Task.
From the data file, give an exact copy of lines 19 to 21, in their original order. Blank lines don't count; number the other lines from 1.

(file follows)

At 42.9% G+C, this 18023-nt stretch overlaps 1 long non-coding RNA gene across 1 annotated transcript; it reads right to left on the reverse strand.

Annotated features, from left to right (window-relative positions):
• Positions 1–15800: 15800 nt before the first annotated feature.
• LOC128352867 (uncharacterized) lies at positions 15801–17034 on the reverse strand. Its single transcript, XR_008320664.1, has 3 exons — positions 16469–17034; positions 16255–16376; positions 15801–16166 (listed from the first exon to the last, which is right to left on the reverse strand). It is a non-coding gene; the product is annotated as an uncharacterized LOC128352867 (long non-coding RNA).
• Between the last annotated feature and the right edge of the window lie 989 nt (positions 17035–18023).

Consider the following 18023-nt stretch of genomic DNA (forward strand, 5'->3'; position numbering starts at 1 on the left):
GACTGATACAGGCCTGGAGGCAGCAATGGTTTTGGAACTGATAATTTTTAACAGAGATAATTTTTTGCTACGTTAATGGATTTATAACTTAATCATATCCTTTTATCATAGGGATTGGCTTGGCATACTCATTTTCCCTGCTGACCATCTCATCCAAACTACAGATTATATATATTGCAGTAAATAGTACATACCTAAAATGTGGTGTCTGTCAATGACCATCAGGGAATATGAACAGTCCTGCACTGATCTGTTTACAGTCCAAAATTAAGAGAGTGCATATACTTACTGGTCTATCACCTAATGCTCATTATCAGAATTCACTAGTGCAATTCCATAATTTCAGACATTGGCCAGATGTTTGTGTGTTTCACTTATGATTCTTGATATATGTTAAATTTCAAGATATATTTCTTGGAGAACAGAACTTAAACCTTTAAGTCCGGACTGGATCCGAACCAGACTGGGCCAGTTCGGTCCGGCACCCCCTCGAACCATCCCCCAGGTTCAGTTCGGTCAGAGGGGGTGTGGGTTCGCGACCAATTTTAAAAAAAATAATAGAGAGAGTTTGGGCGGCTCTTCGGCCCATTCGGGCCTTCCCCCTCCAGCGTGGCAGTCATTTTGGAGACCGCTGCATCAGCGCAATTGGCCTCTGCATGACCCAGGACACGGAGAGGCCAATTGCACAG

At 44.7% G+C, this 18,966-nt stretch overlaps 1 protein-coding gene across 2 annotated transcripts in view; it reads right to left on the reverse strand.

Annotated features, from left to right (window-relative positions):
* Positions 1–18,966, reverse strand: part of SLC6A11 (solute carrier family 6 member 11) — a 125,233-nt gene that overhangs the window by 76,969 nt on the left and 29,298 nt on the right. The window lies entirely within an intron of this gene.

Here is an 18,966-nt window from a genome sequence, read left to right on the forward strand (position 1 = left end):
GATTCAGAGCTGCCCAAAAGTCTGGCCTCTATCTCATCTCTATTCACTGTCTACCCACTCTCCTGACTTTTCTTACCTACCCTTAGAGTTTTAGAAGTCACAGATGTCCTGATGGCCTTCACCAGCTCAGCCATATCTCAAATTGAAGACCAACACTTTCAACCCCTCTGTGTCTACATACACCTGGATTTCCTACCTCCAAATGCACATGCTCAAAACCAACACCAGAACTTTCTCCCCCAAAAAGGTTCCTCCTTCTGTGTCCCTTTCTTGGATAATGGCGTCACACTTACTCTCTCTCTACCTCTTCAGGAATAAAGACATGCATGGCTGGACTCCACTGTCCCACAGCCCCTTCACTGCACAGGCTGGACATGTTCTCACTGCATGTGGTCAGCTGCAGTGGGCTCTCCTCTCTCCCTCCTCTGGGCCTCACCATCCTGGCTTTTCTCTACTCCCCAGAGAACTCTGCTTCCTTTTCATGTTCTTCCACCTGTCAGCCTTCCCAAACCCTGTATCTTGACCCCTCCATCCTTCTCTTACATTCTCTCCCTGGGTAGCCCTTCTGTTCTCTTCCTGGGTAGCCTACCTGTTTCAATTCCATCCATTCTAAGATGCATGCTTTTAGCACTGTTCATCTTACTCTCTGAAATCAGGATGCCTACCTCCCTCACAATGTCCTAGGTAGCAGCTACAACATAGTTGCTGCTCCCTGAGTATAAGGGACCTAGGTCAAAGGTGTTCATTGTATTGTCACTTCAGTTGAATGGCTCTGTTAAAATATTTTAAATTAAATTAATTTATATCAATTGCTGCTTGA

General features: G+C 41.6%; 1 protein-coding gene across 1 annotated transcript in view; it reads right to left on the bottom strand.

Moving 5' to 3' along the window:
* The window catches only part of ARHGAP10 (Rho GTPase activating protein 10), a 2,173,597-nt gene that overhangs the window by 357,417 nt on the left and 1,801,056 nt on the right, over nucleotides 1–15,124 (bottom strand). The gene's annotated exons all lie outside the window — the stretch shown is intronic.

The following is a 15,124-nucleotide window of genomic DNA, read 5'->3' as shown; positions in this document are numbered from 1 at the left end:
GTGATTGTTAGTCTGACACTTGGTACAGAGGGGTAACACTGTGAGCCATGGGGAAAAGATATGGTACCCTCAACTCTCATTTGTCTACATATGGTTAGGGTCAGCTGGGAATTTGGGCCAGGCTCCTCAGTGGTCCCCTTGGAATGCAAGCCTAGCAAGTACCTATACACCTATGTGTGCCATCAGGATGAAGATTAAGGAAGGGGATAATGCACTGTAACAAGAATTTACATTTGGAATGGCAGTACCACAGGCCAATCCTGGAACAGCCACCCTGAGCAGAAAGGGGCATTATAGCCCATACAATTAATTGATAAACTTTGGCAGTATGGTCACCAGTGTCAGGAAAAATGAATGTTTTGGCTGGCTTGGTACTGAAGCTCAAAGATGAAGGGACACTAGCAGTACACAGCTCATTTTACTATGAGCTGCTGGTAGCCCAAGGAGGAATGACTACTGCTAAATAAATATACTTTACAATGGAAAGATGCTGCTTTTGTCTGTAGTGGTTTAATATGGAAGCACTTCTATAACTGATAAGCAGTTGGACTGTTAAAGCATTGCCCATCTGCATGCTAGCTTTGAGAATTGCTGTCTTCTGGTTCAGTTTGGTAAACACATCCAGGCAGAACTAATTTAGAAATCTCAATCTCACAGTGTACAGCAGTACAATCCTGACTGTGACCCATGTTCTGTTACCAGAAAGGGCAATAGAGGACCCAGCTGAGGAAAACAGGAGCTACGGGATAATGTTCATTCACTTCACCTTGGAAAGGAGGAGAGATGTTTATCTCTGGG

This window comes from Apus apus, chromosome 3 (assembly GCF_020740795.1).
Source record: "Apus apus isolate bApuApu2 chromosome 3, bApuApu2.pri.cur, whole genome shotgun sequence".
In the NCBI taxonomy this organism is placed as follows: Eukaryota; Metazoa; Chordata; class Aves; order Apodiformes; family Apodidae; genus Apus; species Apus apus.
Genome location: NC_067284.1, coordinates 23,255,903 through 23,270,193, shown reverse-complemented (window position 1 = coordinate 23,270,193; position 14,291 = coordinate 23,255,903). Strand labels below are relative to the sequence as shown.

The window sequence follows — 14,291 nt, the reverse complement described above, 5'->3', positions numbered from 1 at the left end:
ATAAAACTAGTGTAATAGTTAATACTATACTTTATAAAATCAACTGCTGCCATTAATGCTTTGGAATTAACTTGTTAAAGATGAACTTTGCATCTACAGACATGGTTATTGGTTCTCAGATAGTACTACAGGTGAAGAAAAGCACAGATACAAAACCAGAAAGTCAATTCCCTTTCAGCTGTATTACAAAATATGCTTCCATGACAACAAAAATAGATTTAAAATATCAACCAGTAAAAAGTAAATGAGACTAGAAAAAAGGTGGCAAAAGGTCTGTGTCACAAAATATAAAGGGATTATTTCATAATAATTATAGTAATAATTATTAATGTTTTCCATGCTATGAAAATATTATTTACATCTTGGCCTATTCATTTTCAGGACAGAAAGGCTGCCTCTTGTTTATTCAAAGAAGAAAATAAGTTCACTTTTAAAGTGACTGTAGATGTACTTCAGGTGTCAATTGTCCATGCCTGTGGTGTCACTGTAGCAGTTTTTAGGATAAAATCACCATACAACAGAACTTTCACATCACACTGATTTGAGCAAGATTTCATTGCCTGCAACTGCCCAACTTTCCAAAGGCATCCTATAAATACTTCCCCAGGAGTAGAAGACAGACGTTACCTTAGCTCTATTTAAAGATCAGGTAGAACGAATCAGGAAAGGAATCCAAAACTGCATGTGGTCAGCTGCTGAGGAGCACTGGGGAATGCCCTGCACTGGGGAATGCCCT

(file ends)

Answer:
Source record: "Apus apus isolate bApuApu2 chromosome 3, bApuApu2.pri.cur, whole genome shotgun sequence".
In the NCBI taxonomy this organism is placed as follows: Eukaryota; Metazoa; Chordata; class Aves; order Apodiformes; family Apodidae; genus Apus; species Apus apus.
Genome location: NC_067284.1, coordinates 23,255,903 through 23,270,193, shown reverse-complemented (window position 1 = coordinate 23,270,193; position 14,291 = coordinate 23,255,903). Strand labels below are relative to the sequence as shown.